Understanding How the Immune System Responds to Viruses in Peanut Allergic Children Undergoing Peanut Oral Immunotherapy (DCOIT)
The purpose of this study is to find out if there is a way to treat children with peanut allergy to help lower the risk of severe allergic reactions and also cause them to lose their allergy to peanuts and to understand what happens to their immune systems when they have viral infections while on therapy. The approach we will use to treat peanut allergy in this study is a process called desensitization.
We think that children with a peanut allergy receiving peanut oral immunotherapy will be able to eat more peanuts without having a reaction by the end of the study than they could eat at the beginning. We also think that we will be able to measure changes in their immune system and their immune system's response to viruses while they are on therapy.
|Study Design:||Allocation: Non-Randomized
Intervention Model: Single Group Assignment
Masking: None (Open Label)
Primary Purpose: Treatment
|Official Title:||Dendritic Cell Responses to Viral Stimulation in Peanut Allergic Subjects Undergoing Peanut Oral Immunotherapy|
- We will measure changes in the immune system on a molecular level affected by viral infections in peanut allergic children undergoing peanut OIT. [ Time Frame: 5 years ]
- We will determine if our peanut OIT protocol lowers the risk of anaphylaxis in peanut allergic children. [ Time Frame: 5 years ]
|Study Start Date:||February 2010|
|Study Completion Date:||August 2014|
|Primary Completion Date:||August 2014 (Final data collection date for primary outcome measure)|
Active Comparator: Peanut
Peanut flour will be given in increasing amounts.
Other: Peanut flour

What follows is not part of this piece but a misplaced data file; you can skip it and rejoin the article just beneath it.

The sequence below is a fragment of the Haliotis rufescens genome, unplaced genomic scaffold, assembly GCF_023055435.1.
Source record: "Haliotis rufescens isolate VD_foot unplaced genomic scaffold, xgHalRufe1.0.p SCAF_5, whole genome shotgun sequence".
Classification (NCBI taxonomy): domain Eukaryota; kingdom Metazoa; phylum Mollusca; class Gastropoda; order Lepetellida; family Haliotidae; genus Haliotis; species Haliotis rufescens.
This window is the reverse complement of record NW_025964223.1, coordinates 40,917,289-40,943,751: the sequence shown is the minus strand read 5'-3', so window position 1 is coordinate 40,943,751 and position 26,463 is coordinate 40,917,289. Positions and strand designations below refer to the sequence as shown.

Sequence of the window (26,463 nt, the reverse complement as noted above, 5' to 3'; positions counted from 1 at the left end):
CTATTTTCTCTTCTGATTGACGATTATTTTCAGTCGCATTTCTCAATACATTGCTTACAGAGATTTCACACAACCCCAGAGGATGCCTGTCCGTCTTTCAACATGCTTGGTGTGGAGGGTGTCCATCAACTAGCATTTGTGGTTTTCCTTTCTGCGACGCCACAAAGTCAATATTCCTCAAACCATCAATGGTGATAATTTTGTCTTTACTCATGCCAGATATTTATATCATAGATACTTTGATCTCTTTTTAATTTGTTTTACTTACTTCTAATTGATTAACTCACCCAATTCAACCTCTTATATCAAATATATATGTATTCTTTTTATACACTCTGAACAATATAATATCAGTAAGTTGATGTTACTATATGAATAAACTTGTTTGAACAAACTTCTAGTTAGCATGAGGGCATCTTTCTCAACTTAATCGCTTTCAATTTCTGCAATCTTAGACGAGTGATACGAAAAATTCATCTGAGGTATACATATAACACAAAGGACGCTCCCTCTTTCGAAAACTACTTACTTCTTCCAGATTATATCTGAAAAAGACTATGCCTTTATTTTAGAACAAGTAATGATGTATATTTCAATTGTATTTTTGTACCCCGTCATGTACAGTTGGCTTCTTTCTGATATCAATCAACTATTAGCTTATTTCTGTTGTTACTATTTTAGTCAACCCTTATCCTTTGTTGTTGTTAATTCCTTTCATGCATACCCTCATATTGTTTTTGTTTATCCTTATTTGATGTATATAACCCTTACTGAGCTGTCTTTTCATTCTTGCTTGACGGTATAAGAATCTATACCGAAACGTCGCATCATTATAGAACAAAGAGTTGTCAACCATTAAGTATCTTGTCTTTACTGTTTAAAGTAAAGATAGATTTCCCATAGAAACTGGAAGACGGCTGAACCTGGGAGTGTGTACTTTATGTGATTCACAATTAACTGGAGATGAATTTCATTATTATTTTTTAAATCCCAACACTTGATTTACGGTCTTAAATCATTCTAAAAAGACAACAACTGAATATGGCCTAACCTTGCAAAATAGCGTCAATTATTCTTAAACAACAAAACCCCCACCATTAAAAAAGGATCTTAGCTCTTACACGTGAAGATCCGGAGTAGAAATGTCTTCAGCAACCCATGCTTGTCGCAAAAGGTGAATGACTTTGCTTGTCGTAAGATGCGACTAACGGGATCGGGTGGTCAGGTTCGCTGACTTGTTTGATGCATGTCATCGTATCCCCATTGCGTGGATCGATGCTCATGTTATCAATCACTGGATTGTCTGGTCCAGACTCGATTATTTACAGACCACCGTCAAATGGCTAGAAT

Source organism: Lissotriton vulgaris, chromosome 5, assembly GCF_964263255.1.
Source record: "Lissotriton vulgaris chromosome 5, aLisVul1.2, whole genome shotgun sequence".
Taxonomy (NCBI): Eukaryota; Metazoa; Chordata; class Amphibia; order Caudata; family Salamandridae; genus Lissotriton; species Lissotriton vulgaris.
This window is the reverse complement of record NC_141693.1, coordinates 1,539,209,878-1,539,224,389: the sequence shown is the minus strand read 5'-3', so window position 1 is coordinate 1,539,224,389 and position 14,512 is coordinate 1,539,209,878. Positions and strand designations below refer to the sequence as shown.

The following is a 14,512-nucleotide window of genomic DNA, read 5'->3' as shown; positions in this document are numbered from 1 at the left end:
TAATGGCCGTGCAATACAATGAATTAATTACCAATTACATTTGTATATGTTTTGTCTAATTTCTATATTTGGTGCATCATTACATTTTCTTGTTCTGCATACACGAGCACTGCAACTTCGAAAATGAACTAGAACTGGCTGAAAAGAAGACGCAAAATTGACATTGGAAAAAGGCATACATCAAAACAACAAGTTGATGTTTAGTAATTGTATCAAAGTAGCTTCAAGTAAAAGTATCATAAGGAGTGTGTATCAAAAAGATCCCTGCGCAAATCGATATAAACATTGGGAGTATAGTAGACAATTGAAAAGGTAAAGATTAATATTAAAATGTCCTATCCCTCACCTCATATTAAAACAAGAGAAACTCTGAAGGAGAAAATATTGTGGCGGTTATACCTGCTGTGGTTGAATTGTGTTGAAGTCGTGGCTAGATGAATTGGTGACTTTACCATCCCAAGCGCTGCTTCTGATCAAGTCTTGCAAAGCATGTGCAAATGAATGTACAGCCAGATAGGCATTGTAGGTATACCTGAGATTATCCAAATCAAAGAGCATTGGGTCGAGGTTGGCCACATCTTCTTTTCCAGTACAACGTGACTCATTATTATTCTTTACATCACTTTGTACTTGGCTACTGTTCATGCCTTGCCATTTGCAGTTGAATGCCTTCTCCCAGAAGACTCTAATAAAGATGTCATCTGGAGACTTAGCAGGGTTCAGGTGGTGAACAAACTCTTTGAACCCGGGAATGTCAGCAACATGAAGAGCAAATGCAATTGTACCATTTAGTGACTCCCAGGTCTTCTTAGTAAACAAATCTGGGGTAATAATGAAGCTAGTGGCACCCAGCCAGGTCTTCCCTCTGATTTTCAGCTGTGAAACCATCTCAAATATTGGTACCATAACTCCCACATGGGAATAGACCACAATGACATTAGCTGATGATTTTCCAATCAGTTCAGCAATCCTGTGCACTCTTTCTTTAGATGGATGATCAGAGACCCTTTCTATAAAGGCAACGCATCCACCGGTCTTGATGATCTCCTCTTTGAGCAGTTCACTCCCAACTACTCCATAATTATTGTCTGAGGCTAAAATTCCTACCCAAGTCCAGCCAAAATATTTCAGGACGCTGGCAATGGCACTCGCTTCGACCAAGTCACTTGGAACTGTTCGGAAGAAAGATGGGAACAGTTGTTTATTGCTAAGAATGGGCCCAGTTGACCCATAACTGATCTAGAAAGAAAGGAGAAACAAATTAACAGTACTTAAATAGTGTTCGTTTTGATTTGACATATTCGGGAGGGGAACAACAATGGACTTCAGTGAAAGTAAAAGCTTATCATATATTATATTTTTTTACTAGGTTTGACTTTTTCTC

Peanut-allergic subjects will be given peanut flour in increasing amounts.
No Intervention: Control
Subjects will be enrolled who meet the inclusion/exclusion criteria and followed as matched controls. These subjects will not receive any treatment.
Peanut allergy is known to cause severe anaphylactic reactions. Compared with other food allergies it tends to be more persistent and also its prevalence seems to be rising. Currently there is no proven treatment other than strict avoidance. We are attempting to decrease the risk of anaphylaxis on accidental ingestion by desensitizing subjects to peanut using peanut oral immunotherapy (OIT). We are also studying the effect of viral infections on the immune system in children receiving peanut OIT.
Children ages three to sixteen years of age with peanut allergy will be given peanut OIT. Twenty-five subjects will also be recruited as controls. These subjects will not receive any peanut or placebo but only have skin prick testing and lab work in addition to a history and physical exam. Active subjects will undergo a double-blind food challenge at entry to verify that they are allergic to peanuts. If allergic, they will then have modified rush immunotherapy on the first day and then increase the doses at least every two weeks up to a maintenance dose of 4 grams (equivalent to about 13 peanuts). Doses will be taken daily at home except for dose increases which will be done at Children's Medical Center. Outcome variables of interest include response to double-blind placebo controlled food challenge, skin prick testing, peanut specific IgE, and adverse events. These results will be compared between the start and end of peanut OIT using appropriate statistical analysis.
Please refer to this study by its ClinicalTrials.gov identifier: NCT01074840
|United States, Texas|
|Children's Medical Center Dallas Food Allergy Center|
|Dallas, Texas, United States, 75235|
|Principal Investigator:||John A Bird, MD||University of Texas Southwestern Medical Center|